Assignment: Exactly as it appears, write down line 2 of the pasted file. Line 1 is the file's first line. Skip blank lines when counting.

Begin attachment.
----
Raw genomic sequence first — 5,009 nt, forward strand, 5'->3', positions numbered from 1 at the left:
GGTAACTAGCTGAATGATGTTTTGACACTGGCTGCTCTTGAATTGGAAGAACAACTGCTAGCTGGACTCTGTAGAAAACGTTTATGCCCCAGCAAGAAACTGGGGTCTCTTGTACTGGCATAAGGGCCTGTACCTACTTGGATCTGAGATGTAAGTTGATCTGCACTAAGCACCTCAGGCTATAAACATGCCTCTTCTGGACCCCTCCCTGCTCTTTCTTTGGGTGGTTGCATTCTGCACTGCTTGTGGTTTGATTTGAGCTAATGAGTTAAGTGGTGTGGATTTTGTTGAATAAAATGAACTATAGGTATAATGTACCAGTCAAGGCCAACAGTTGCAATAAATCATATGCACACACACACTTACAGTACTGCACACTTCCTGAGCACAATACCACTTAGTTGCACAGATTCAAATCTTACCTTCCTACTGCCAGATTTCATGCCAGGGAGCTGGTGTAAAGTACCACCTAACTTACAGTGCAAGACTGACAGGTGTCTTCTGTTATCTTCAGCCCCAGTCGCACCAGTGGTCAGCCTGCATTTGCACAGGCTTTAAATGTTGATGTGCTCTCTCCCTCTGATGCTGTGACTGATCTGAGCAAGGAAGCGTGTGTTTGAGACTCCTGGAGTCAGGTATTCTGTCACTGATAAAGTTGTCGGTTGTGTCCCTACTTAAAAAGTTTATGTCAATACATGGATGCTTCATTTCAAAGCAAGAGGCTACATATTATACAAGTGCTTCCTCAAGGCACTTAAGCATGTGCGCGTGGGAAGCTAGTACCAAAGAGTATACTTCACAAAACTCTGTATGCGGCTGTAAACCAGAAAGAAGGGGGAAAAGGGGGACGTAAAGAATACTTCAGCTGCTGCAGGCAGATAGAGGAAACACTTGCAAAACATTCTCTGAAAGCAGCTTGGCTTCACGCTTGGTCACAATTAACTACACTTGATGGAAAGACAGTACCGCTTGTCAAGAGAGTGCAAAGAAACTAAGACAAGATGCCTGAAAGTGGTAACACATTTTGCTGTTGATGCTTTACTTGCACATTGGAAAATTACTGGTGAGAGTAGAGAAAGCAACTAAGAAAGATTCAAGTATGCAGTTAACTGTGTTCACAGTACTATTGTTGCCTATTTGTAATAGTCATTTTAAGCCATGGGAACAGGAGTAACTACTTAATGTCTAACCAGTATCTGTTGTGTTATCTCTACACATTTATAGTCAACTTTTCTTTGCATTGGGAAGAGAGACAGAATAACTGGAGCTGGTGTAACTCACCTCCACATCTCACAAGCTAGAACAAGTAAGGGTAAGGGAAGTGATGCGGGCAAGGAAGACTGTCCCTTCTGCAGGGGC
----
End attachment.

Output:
GGTAACTAGCTGAATGATGTTTTGACACTGGCTGCTCTTGAATTGGAAGAACAACTGCTAGCTGGACTCTGTAGAAAACGTTTATGCCCCAGCAAGAAACTGGGGTCTCTTGTACTGGCATAAGGGCCTGTACCTACTTGGATCTGAGATGTAAGTTGATCTGCACTAAGCACCTCAGGCTATAAACATGCCTCTTCTGGACCCCTCCCTGCTCTTTCTTTGGGTGGTTGCATTCTGCACTGCTTGTGGTTTGATTTGAGCTAATGAGTTAAGTGGTGTGGATTTTGTTGAATAAAATGAACTATAGGTATAATGTACCAGTCAAGGCCAACAGTTGCAATAAATCATATGCACACACACACTTACAGTACTGCACACTTCCTGAGCACAATACCACTTAGTTGCACAGATTCAAATCTTACCTTCCTACTGCCAGATTTCATGCCAGGGAGCTGGTGTAAAGTACCACCTAACTTACAGTGCAAGACTGACAGGTGTCTTCTGTTATCTTCAGCCCCAGTCGCACCAGTGGTCAGCCTGCATTTGCACAGGCTTTAAATGTTGATGTGCTCTCTCCCTCTGATGCTGTGACTGATCTGAGCAAGGAAGCGTGTGTTTGAGACTCCTGGAGTCAGGTATTCTGTCACTGATAAAGTTGTCGGTTGTGTCCCTACTTAAAAAGTTTATGTCAATACATGGATGCTTCATTTCAAAGCAAGAGGCTACATATTATACAAGTGCTTCCTCAAGGCACTTAAGCATGTGCGCGTGGGAAGCTAGTACCAAAGAGTATACTTCACAAAACTCTGTATGCGGCTGTAAACCAGAAAGAAGGGGGAAAAGGGGGACGTAAAGAATACTTCAGCTGCTGCAGGCAGATAGAGGAAACACTTGCAAAACATTCTCTGAAAGCAGCTTGGCTTCACGCTTGGTCACAATTAACTACACTTGATGGAAAGACAGTACCGCTTGTCAAGAGAGTGCAAAGAAACTAAGACAAGATGCCTGAAAGTGGTAACACATTTTGCTGTTGATGCTTTACTTGCACATTGGAAAATTACTGGTGAGAGTAGAGAAAGCAACTAAGAAAGATTCAAGTATGCAGTTAACTGTGTTCACAGTACTATTGTTGCCTATTTGTAATAGTCATTTTAAGCCATGGGAACAGGAGTAACTACTTAATGTCTAACCAGTATCTGTTGTGTTATCTCTACACATTTATAGTCAACTTTTCTTTGCATTGGGAAGAGAGACAGAATAACTGGAGCTGGTGTAACTCACCTCCACATCTCACAAGCTAGAACAAGTAAGGGTAAGGGAAGTGATGCGGGCAAGGAAGACTGTCCCTTCTGCAGGGGC